Summer of the Seventeenth Doll Synopsis

 Front Cover

Summer of the Seventeenth Doll  –  A Play by Ray Lawler

Why is Summer of the Seventeenth Doll Still Relevant Today?

This ground-breaking piece of Australian drama premiered at MTC in 1955.  It is surely dated, with many colloquialisms and morals of the times not heard of today.  However, Summer of the Seventeenth Doll (‘The Doll’) still captures an audience.  This is not necessarily because of its Australian-‘ness’, but more because of its series of universals.  This is a play about ordinary people, which people can immediately relate to.

For sixteen summers, Roo and Barney have spent their long layoff from the cane-cutting season down in Melbourne having a high old time with two Carlton barmaids, Olive and Nancy.  However, back for their seventeenth summer, it seems time has finally caught up with them.

The Driving Force Behind Summer of the Seventeenth Doll is Sadness 

The driving force behind the play is surely the desperate sadness which permeates the very heart of the play.  This sadness is brought about by the fact that a group of people are trying to stay young, and are refusing to realise they are growing old.  They have a lack of understanding of the growing process, and so stick with what they know best – their youth; ultimately to their downfall.  We see the very young along with the very old in this play, we see the beginnings of a cycle of women in a situation, each one determined to make their life work, although they have seen the downfall of the older woman.

Emma hasn’t had an easy life, and although Olive has seen this, she hasn’t learnt any lessons from her, except that she wants to have it differently.  Bubba, similarly, can see that Olive’s life was less than perfect in the outcome, and is determined to make it work for her – she sees the opportunity in Johnnie Dowd, but fails to understand why it is that the group of friends have fallen apart.  The audience doesn’t know whether Olive will turn out like Emma, hardened and cynical, but ultimately wise, which is an audience-capturing in the thoughtfulness.

The Joke – Facade of Men Trying to Stay Young

We can see that the men who at one stage came down like ‘eagles flyin’ down out of the sun’ are coming down this summer battered and bruised.  They are not the fit young men they were – Roo has a bad back, and Barney has had many blows to his ego regarding the studliness he once enjoyed.  Behind his joking facade, we can see that he is actually a rather pathetic man, who is prepared to break the unwritten code of mateship to save his own skin.  This act of self-preservation has lost Barney the respect and friendship he once had from Roo, as can be seen when they fight in Act II Scene 2.  The audience, however, sympathises with Barney, because they can see that behind his facade he is really hurt and sad when he is laughed at by women.  The audience sympthasises with this because everyone knows how it feels to be laughed at.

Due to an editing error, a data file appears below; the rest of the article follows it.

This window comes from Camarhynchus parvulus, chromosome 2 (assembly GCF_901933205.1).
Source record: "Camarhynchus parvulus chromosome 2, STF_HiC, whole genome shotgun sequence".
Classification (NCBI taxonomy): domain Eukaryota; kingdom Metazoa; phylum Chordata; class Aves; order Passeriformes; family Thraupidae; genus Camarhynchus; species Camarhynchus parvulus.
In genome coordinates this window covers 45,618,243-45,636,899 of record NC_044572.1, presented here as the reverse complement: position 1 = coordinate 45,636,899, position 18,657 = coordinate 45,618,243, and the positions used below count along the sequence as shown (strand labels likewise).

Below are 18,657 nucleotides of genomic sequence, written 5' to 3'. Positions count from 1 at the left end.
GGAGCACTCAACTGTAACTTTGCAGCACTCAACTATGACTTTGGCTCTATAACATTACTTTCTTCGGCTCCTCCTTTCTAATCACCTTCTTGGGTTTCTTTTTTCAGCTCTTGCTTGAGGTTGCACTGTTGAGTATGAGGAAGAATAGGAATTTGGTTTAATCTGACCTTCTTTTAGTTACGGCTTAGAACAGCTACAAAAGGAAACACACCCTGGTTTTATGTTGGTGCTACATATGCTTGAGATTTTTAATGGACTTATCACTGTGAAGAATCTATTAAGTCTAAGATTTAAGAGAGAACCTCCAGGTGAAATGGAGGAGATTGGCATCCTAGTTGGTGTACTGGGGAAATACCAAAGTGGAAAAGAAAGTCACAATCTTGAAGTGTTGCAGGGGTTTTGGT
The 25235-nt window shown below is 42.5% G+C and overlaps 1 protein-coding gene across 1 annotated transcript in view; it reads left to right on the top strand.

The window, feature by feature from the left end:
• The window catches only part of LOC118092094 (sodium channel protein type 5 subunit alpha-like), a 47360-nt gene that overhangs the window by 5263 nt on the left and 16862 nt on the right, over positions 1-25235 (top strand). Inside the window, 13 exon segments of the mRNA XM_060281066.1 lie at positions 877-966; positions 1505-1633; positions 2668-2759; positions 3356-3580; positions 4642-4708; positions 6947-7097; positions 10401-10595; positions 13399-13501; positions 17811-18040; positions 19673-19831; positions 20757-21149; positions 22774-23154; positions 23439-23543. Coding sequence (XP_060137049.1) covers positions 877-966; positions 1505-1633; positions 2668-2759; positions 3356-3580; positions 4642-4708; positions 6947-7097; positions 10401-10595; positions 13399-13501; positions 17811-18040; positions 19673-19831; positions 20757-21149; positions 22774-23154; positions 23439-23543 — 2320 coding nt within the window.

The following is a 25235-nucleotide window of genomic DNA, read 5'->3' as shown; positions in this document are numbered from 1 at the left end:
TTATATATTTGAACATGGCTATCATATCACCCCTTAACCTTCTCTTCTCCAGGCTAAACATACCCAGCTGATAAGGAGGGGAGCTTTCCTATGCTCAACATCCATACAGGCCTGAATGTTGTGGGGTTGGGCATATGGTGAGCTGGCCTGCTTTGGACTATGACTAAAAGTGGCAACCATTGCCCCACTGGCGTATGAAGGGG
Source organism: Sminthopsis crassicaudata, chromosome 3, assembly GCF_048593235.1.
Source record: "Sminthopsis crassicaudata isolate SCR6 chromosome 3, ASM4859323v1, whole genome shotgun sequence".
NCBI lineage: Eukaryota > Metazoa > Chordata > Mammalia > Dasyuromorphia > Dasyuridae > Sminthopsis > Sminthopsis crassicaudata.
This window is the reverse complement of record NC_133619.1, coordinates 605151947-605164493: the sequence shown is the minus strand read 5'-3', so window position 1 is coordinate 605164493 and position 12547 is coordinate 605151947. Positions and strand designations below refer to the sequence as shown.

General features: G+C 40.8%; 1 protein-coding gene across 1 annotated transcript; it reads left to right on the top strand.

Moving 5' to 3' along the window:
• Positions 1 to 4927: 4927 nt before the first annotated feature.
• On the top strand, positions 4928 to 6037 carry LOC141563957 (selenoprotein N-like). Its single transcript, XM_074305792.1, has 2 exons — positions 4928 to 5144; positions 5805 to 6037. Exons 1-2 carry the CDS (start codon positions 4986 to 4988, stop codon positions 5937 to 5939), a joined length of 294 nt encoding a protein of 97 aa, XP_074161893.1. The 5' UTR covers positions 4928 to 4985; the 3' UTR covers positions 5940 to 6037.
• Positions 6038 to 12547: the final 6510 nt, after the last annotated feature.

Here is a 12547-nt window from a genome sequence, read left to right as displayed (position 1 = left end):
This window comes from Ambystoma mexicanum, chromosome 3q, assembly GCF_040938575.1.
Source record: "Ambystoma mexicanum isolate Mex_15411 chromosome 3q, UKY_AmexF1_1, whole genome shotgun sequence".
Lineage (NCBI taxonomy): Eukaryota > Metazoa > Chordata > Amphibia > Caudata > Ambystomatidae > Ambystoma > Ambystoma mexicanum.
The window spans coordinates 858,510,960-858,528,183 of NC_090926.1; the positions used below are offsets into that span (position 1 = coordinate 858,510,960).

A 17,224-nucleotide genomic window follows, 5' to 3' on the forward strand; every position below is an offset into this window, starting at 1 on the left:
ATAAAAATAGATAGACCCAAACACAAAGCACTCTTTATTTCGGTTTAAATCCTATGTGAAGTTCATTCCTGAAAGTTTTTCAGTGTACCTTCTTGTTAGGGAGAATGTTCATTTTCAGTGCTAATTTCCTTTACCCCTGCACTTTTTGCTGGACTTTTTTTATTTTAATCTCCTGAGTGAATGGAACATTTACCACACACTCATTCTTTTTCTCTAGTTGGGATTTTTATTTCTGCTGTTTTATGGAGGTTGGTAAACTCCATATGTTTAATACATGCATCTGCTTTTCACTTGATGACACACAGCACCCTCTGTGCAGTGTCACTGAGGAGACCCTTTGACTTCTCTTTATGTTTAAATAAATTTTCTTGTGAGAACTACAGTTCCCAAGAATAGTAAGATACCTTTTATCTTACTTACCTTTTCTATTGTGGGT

Nancy is the Only One Who Embraces Change

Nancy, the only main character we don’t actually meet, has realised she is getting old, and wanted to get out of the slowly crumbling dream of the lay-off, consequently getting married, and leaving Barney and the others.  She embraced change in a way that Olive cannot understand – Olive believes Nancy’s choice as being traitorous to the dream, “She made a mistake – Marriage is different, and Nancy knew it.”  Through this, we can see a crumbling, insecure world with people who cling, like Olive, or change and grow after the coming of realisation, like Nancy and Roo.

Olive Clings to a Reality that Cannot Continue

Olive clings to a reality that cannot continue. Pearl sees this, and is used in this play as a critical voice, so the audience can size up the characters and compare their actions.  Pearl sees the lay-off for what it is, “…if you’d only come out of your day-dream long enough to take a grown-up look at the lay-off…”  Is it a faith for Olive, or a fantasy?  “I’m blind to what I want to be.”